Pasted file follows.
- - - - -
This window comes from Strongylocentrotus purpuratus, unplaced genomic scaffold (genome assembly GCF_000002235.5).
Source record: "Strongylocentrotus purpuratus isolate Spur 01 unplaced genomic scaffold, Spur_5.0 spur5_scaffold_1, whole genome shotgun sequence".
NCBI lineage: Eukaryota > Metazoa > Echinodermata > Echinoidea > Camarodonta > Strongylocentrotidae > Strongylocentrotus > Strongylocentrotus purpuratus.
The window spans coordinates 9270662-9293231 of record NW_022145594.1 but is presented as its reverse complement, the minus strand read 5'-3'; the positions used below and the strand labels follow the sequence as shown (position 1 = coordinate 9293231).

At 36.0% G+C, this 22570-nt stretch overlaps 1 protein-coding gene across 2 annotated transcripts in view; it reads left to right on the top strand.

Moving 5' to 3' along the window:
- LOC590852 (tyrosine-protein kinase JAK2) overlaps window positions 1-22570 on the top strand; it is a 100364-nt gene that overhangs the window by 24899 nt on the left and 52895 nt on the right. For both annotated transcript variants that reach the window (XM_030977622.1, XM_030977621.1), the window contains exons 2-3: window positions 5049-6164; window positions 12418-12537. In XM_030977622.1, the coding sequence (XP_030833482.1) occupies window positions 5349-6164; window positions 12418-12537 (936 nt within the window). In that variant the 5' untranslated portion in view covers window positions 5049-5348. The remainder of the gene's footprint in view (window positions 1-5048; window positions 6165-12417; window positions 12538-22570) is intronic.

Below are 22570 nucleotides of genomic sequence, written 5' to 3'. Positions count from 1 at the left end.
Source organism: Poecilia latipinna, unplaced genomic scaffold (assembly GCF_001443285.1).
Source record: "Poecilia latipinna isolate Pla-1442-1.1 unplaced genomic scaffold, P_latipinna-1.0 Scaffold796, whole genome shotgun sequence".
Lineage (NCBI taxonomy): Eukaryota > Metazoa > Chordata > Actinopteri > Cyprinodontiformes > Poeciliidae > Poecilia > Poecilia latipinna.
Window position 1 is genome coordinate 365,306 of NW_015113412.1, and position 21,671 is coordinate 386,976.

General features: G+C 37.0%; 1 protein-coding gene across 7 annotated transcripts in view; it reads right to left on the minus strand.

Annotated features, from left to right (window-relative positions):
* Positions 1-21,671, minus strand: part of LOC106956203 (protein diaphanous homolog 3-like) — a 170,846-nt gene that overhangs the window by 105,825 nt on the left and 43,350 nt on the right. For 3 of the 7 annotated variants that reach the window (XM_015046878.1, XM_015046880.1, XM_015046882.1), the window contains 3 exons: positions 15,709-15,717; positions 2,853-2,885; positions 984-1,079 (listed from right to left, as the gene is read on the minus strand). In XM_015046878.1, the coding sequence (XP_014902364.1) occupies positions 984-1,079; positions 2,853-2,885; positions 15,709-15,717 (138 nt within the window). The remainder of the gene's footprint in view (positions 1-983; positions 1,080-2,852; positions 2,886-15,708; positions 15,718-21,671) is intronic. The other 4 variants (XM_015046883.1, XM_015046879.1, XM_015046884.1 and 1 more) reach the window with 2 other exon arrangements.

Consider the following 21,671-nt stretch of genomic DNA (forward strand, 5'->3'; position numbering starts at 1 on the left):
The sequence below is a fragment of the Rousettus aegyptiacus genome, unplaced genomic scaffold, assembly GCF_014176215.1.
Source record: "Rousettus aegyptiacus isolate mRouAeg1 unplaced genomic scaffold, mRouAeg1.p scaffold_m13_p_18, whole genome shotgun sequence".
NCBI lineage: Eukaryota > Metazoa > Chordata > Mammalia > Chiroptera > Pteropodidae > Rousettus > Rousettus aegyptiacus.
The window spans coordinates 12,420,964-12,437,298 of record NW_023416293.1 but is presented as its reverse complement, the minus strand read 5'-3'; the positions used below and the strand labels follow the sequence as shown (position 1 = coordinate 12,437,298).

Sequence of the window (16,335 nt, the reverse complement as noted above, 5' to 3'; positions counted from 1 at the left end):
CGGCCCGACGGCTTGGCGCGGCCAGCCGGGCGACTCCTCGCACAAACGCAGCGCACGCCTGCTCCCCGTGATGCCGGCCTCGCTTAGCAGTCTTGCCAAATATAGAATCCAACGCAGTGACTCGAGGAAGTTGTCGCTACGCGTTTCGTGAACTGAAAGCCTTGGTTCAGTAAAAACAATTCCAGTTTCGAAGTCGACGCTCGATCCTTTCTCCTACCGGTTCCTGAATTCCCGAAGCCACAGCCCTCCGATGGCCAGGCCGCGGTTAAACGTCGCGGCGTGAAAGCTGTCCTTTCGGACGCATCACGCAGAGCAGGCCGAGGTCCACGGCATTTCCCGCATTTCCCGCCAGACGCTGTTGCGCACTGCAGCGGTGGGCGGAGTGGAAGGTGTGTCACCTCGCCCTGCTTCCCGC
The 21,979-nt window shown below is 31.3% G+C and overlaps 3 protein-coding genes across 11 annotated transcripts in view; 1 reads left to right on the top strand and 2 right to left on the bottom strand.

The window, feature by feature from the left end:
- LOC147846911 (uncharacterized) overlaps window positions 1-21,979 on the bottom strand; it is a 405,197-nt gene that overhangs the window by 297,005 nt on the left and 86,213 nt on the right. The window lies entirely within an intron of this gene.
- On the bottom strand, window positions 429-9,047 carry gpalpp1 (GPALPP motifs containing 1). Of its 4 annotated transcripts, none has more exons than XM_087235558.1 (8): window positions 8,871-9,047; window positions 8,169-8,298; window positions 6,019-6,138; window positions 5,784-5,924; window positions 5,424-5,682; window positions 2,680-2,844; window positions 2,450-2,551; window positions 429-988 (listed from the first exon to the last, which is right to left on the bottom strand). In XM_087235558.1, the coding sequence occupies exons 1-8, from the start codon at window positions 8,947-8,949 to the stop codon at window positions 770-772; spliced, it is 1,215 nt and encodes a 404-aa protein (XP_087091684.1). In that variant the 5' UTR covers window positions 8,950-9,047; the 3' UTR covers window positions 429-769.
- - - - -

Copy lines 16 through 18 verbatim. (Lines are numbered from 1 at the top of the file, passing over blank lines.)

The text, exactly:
Consider the following 21,671-nt stretch of genomic DNA (forward strand, 5'->3'; position numbering starts at 1 on the left):
The sequence below is a fragment of the Rousettus aegyptiacus genome, unplaced genomic scaffold, assembly GCF_014176215.1.
Source record: "Rousettus aegyptiacus isolate mRouAeg1 unplaced genomic scaffold, mRouAeg1.p scaffold_m13_p_18, whole genome shotgun sequence".